While Dennis and Michael worked hard to capture the best “in the wild” photos, there were plenty of photos taken in the studio. Dennis’ experience as a commercial food photographer made him a natural for creating beautiful compositions of both the freshly harvested and preserved mushrooms—making the most of Michael’s extraordinary collection of dried fungi from years of hunting. Early in the book process Dennis created an available light space in his classic warehouse studio, mounting an old factory window he’d found (urban prop hunting at its best) in a sturdy frame on wheels that he can easily install in a garage door opening as needed. Giving us the chance to shoot the vast majority of the recipe photos in natural light, which just felt right for our wild subjects.
My years as a food stylist for corporate clients set me up to happily cook and shoot fast, with only our own rules. Dragging bins of fresh herbs from my garden to the studio, I spent most of last summer either grilling out back in the parking lot or putting the studio range through its paces, while Dennis' studio pup Maizee kept watch for anything that fell accidentally to the floor. We composed and shot freshly plated food immediately on the available light set. We used lots of plates and bowls we’ve collected from favorite ceramic artists and dipped into my embarrassingly large collection of vintage silverware (finally justifying their cost).
I really pushed myself to work up recipes that enhanced each mushroom species, from their texture and flavor to the time of year they tend to appear. Being published by a regional press also influenced my keeping local with ingredients—though I did stray on occasion. I’m just as much inspired by global flavors as anyone these days, so I captured combinations of tastes that reflect distant places but still used ingredients from close to home. I learned to cook each mushroom just so—coaxing out each flavor, pushing their doneness to bring about caramelized, crisp edges or slowly cooking them to ease out their flavorful juices. And finding the right pairings—there is a good reason that golden chanterelles meld well in a creamy Swedish meatball sauce. The richness of the sauce, the meat, and the mushrooms creating an extraordinary sum greater than the parts. My POV took over as a cook—I needed to wander away from just good butter and a hot skillet.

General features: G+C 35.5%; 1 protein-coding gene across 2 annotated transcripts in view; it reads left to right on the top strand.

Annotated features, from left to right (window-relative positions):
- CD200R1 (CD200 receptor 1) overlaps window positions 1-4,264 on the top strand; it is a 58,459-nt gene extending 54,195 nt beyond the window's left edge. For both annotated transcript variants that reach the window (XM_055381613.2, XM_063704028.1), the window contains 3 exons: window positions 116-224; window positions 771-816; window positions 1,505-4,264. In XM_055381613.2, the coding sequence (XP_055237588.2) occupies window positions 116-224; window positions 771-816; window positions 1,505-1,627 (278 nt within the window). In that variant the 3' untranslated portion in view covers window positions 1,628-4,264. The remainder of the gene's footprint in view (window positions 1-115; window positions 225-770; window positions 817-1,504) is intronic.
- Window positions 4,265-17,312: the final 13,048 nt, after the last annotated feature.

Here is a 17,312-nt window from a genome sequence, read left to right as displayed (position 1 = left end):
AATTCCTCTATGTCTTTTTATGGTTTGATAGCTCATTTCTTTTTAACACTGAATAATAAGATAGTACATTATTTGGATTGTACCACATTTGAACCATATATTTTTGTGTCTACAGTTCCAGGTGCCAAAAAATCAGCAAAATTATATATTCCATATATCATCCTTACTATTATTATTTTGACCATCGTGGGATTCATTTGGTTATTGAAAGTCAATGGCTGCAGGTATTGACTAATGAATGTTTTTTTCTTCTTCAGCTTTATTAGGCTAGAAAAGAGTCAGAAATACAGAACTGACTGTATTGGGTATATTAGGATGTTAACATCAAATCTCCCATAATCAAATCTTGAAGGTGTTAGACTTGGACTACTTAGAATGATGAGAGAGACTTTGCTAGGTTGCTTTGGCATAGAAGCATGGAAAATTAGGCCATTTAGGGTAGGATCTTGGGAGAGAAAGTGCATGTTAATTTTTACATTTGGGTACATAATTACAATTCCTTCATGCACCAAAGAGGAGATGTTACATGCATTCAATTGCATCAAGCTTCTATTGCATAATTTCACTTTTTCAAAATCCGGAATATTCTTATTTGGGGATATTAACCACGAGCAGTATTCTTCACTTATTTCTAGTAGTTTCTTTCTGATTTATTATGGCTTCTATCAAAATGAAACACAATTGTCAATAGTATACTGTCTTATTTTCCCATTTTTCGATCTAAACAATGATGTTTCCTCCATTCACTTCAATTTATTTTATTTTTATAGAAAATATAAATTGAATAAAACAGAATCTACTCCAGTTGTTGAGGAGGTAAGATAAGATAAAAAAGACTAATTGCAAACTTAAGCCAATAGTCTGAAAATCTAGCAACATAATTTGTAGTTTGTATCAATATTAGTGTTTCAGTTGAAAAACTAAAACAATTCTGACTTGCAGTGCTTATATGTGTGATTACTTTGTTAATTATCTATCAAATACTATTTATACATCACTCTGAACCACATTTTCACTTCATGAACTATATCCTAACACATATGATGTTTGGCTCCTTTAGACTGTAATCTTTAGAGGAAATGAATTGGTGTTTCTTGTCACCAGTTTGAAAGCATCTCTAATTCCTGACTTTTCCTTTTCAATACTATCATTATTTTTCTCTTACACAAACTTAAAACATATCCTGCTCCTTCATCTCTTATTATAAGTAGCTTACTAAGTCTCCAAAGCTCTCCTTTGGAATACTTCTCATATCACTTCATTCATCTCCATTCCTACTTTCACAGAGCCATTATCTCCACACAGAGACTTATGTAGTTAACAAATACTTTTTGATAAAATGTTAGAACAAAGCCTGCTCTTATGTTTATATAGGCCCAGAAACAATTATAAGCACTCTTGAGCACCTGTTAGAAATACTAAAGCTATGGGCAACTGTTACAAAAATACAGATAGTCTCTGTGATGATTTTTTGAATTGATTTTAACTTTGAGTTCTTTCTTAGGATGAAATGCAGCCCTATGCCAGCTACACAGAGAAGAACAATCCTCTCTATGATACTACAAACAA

Now that we have a real book in our hands we’re pretty thrilled. We’ve really enjoyed talking about it with anyone who’s interested, but we’re a challenge for interviewers: most aren’t accustomed to a team of authors. But it’s the only way this project became what it is—another case of the sum being so much more than the parts. We each brought our own strange corner of expertise to the fore and everything seemed to mix up well.
For more information about getting signed copies of Untamed Mushrooms and to learn about all sorts of fun events (including our own cooking classes and walks in the woods), head on over to www.untamedmushrooms.com and get on our mailing list. See you soon!